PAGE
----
Rare Glimpse Into the Finances of the World's Most Profitable Company - Bigger Than Apple and Exxon Combined

Saudi Aramco’s net profits reached $111 billion last year, compared to Apple's $60 billion in its last full year, Royal Dutch Shell's $23 billion and Exxon Mobil's $21 billion

A view shows Saudi Aramco's Manifa facility, Saudi Arabia June 14, 2015. Picture taken June 14, 2015
Saudi Aramco/Handout via REUTERS

Saudi Aramco’s net profits reached $111 billion last year, according to an assessment published Monday by Moody’s Investors Services that offered a rare glimpse into the state-owned oil firm’s finances before it issues its first bonds in international markets.

That places Aramco ahead of some of the world’s most profitable firms. By contrast, Apple booked a net profit of about $60 billion in its last full year, Royal Dutch Shell had net income of $23 billion and Exxon Mobil $21 billion.

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Moody’s said the oil giant’s revenue hit $355.9 billion last year and that it produced 10.3 million barrels per day of crude oil in 2018.

In another assessment issued Monday, Fitch Ratings said Aramco posted profits of $224 billion before interest, tax, depreciation and amortization.

Moody’s said Aramco paid $58.2 billion in dividends in 2018 and $50.4 billion in 2017. It remains unclear exactly how these dividends are distributed within the Saudi monarchy and its ruling family.

Fitch said Aramco accounted for around 70 percent of the Saudi government’s budget revenue between 2015-2017, but it wasn’t immediately clear if that figure included the dividends mentioned by Moody’s.

In anticipation of a partial listing of Aramco on an international exchange, the Saudi government in 2017 reduced Aramco’s tax rate from 85 percent to 50 percent. Such moves are part of an effort by Saudi Arabia to create new income streams and lessen the government’s dependence on oil for revenue.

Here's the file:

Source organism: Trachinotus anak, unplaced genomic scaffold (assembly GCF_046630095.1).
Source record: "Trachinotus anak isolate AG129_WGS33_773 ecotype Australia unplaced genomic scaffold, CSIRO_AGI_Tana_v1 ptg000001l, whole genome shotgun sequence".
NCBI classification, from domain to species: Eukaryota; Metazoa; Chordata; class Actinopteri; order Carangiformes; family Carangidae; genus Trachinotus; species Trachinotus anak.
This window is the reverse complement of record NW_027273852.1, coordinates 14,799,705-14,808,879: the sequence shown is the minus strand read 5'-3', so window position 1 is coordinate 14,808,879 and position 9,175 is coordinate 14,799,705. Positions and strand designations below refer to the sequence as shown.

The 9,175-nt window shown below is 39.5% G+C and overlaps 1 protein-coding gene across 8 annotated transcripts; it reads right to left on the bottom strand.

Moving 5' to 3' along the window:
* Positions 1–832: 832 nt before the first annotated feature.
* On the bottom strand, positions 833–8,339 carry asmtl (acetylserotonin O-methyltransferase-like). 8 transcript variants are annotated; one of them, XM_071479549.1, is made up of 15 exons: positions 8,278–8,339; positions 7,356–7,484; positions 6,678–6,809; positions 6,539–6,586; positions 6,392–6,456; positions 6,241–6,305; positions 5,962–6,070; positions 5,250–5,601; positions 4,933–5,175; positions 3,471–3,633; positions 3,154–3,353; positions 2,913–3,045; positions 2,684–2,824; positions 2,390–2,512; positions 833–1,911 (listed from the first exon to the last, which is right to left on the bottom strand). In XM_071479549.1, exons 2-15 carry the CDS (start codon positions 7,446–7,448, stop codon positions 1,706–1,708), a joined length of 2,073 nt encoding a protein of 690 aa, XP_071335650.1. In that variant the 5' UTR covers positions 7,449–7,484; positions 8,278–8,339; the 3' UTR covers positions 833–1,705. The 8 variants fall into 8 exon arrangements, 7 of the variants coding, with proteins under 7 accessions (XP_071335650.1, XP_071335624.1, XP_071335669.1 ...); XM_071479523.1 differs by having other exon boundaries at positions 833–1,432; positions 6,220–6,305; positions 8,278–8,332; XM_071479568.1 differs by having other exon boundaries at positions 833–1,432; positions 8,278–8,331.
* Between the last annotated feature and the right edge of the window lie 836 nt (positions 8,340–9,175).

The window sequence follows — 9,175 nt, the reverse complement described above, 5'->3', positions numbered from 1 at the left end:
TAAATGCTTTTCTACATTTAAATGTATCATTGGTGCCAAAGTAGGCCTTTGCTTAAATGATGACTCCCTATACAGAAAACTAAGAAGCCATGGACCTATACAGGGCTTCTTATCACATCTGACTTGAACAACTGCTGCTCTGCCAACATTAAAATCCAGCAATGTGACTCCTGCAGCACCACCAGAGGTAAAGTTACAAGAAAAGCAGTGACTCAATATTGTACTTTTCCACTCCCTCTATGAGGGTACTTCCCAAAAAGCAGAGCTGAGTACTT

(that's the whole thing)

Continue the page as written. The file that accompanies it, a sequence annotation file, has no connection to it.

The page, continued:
In their first-ever grade assessment for Aramco, Fitch issued the firm an A+ rating, while Moody’s gave it it’s A1 rating.

The ratings are considered investment-grade level and indicate low credit risk, but the agencies held off on issuing their top grades to Aramco due to strong links between the Saudi state and the company. Specifically, Fitch noted “the influence the state has on the company through regulating the level of production, taxation and dividends.”

The ratings agencies issued their reports on the same day that Aramco said it will start to meet with investors about selling its bonds which, if issued, would be priced in dollars and traded on the London Stock Exchange. The bonds are expected to help pay for Aramco’s $69 billion acquisition of majority shares in Saudi petrochemical firm SABIC from the kingdom’s sovereign wealth fund.

Fitch said its conservative forecasts show Saudi Aramco’s net debt rising to around $35 billion by 2021, after incorporating the SABIC transaction.

The $69 billion deal with SABIC pumps capital into the Public Investment Fund, which is overseen by Crown Prince Mohammed bin Salman.

Prince Mohammed has transformed the fund to back major development projects throughout the kingdom amid delays to an initial public offering of Aramco, which he’d touted as a way to raise capital for the PIF’s projects.

The deal was struck after the crown prince’s early efforts at attracting Western investors for his social and economic transformation plans suffered a setback following the killing of Washington Post columnist Jamal Khashoggi by Saudi agents inside the country’s consulate in Istanbul last year.